Under the illusory term of ‘transparency’, the house also passed a bill called the Honest Act. This bill prevents the EPA from citing scientific research that is not open to the public (see Sec.2.C). On first sight, this seems in line with the popular ideal of open access for everyone to scientific knowledge. However, in reality, a lot of scientific research (most of it, actually) is being ‘hidden’ behind paywalls of peer-reviewed journals, which the Honest Act does not change. Ultimately, this bill prevents the EPA from putting valid and sound scientific discoveries to use in order to protect the environment and public health. The Honest Act is a restrain on the EPA’s abilities to enforce regulations on polluting industries – and guess who profits from that implication?
What all this boils down to is a suppression of information. Science is fuelled by the search for true knowledge. Scientific research (if conducted according to correct methodology and in line with ethical guidelines) and the conclusions drawn from it are therefore impartial and objective, in contrast to what the Trump administration tries to make us believe. Ignoring the facts because the outcome doesn’t suit the agenda and preventing the public from hearing it goes against the right to freedom of information. It does not serve the people in any way. Promoting these actions as ‘honest’ and ‘transparent’ is just laughable.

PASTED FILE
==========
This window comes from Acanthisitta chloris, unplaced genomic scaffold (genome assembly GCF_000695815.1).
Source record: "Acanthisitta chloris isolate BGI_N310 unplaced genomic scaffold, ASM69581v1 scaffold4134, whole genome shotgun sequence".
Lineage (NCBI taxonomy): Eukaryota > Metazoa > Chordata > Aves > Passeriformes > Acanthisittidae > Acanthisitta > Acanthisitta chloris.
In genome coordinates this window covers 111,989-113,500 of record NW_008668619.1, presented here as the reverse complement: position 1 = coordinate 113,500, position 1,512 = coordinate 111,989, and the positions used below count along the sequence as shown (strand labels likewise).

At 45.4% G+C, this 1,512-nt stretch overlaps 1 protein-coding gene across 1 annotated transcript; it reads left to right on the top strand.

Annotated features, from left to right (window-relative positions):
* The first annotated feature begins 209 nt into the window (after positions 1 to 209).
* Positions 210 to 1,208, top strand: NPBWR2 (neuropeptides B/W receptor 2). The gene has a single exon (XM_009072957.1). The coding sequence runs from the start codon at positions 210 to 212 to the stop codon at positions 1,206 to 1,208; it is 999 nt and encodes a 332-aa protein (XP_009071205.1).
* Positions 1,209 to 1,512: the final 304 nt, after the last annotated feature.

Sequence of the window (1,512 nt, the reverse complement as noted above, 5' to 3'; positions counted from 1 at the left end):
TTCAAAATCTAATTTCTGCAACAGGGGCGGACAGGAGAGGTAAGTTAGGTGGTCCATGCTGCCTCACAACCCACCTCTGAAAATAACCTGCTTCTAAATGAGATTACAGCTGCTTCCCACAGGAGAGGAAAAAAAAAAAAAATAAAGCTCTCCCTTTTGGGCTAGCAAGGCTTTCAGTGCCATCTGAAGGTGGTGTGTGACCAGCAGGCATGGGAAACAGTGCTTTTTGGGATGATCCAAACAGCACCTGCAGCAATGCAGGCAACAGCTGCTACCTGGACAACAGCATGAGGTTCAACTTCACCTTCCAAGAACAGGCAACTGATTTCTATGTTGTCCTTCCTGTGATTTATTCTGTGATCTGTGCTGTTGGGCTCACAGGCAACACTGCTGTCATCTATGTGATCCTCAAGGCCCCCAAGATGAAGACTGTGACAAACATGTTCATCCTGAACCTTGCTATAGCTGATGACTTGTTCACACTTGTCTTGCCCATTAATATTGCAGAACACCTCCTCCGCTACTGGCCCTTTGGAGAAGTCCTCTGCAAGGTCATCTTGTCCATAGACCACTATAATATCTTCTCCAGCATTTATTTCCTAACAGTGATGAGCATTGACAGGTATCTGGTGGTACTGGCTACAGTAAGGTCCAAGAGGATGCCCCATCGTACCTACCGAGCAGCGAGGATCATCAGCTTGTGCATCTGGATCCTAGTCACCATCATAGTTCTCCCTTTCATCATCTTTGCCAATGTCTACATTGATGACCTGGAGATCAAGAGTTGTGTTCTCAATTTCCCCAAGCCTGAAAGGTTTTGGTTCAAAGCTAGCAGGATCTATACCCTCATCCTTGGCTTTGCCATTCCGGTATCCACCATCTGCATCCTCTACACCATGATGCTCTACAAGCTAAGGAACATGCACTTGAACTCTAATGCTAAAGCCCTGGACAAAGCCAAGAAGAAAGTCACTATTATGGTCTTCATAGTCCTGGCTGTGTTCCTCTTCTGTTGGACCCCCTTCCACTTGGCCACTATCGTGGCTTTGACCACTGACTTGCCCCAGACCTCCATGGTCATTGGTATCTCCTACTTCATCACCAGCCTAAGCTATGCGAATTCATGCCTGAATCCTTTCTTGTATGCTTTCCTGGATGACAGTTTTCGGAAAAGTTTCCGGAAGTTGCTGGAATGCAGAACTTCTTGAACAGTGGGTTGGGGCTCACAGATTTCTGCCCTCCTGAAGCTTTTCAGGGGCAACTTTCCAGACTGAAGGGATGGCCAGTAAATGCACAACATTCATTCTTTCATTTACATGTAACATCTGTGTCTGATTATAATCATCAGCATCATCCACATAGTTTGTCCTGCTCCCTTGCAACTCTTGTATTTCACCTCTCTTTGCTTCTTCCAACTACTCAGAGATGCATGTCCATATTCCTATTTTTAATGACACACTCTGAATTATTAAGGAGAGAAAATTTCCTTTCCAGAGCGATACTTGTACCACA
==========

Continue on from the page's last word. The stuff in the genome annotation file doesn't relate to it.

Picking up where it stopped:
Promote counter balance
Even though these developments might appear somewhat frightening, we must not despair just yet. There are a lot of obstacles the Trump administration has to overcome before they can completely tear apart the environmental rules that were implemented under the Obama presidency. Plus, the EPA Science Advisory Board Reform Act as well as the Honest Act both have to go through the Senate before they become law. Furthermore, Trump doesn’t have the power to [immediately] redraw from the Paris Climate Agreement. However he is very capable of ignoring it, and it seems he is doing just that.
The changes made regarding the EPA display some disturbing insights into the priorities of the Trump administration; party over country, and industry over climate. And whilst Trump nor the GOP is almighty, we must be aware of the problematic implications of their policy proposals and encourage counter actions. If we want to promote progress, it is of magnificence importance that the legitimacy of scientific research be recognised. Equally important is to make sure that the original mission of the EPA remains prominent in the shaping of policies.